Thursday, September 15, 2016
Lederman Presents Does Enforcement Crowd Out Voluntary Tax Compliance? Today At Boston College
Leandra Lederman (Indiana) presents To What Extent Does Enforcement Crowd Out Voluntary Tax Compliance? at Boston College today as part of its Tax Policy Workshop Series hosted by Jim Repetti and Diane Ring:
Governments commonly use deterrence methods, such as audits and the imposition of penalties, to foster compliance with tax laws. Although this approach is consistent with economic modeling of tax compliance, some scholars caution that deterrence may backfire, “crowding out” intrinsic motivations to pay taxes and thus reducing compliance. This article analyzes the evidence to date to determine the extent of such an effect. Field studies suggest that deterrence tools, such as audits, generally are highly effective at increasing tax collections but that crowding out may occur in some contexts, with respect to certain subgroups of taxpayers. The article argues that more field studies on compliant taxpayers are needed but that the existing evidence suggests that tax collectors should be careful with the explicit and implicit messages they give taxpayers, so as not to undermine the generally positive effects on compliance of enforcement of the tax laws.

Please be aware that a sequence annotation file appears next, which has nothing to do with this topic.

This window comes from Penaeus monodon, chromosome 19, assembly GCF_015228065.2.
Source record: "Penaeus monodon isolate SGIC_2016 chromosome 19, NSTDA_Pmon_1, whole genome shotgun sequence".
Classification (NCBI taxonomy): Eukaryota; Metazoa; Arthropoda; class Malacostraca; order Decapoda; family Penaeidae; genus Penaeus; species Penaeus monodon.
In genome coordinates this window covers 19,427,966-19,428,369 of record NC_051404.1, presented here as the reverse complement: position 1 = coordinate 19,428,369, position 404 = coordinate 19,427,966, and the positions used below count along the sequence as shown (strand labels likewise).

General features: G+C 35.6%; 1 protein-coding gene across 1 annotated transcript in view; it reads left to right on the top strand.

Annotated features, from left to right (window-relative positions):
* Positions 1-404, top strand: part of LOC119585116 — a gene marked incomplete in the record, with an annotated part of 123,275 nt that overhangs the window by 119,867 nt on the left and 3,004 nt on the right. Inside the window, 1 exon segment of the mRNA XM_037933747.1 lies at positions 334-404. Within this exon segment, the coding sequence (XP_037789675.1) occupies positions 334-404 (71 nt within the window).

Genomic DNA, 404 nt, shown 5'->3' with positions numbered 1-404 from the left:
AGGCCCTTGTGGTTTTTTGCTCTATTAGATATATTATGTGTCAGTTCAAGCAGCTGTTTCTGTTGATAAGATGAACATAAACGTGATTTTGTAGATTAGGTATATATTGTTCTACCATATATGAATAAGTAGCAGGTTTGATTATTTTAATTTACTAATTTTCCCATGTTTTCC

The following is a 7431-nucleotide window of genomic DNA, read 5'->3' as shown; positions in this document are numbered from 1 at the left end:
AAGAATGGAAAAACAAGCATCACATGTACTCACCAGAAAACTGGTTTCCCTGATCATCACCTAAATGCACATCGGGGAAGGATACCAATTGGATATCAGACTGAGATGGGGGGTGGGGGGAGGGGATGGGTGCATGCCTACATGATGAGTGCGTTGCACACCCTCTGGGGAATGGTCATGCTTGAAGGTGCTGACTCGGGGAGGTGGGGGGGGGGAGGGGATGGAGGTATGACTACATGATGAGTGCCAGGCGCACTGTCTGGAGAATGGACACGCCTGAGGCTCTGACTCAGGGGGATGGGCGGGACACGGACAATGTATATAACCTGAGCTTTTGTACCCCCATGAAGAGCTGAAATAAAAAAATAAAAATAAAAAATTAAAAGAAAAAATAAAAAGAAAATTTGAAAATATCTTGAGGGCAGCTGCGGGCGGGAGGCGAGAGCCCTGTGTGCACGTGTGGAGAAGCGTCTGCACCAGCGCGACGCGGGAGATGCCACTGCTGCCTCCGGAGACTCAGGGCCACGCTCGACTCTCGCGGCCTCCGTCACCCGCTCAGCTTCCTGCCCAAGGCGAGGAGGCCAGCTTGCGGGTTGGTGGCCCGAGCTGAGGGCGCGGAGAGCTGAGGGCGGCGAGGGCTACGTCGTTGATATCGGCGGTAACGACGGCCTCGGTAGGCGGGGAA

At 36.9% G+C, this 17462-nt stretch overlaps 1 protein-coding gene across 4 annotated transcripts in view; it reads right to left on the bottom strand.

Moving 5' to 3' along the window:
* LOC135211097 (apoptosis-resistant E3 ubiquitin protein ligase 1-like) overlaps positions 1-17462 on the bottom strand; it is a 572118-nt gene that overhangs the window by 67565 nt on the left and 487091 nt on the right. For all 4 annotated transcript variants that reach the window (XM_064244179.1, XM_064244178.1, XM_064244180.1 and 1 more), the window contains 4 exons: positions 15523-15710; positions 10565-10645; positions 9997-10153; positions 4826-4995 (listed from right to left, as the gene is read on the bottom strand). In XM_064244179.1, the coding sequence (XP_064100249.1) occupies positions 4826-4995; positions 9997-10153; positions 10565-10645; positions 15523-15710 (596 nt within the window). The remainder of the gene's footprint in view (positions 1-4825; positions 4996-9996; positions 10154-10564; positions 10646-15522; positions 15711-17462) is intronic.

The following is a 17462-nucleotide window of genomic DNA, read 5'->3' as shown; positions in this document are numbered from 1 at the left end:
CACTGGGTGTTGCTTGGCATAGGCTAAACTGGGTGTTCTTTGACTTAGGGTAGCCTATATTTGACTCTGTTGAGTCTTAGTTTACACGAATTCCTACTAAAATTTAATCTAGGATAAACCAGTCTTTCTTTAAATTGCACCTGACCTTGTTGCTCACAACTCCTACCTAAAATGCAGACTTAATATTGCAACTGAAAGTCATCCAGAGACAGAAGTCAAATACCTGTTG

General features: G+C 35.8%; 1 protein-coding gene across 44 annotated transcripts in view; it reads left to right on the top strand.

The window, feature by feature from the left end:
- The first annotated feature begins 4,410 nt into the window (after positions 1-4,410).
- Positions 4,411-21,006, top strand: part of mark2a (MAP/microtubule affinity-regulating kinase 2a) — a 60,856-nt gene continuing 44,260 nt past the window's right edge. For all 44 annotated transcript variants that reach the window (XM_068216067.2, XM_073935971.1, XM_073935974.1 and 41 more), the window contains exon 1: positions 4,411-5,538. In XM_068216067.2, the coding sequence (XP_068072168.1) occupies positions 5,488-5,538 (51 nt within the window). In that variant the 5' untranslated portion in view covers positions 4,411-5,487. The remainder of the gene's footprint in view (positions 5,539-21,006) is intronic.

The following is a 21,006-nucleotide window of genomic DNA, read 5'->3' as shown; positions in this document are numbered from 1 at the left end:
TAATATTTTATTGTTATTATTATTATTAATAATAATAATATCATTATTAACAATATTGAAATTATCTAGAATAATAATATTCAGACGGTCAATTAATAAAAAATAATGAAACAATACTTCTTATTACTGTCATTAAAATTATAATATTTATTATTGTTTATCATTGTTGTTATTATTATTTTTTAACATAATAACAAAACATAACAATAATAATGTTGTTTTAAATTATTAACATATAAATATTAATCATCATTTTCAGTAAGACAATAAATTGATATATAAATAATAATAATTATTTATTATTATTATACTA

Update: Shu-Yi Oei blogs the workshop here.
When the cops go crazy enforcing a speed trap I don't increase my speed on other roads to compensate somehow for it. Why should taxes be any different?
Posted by: AMT buff | Sep 15, 2016 1:31:29 PM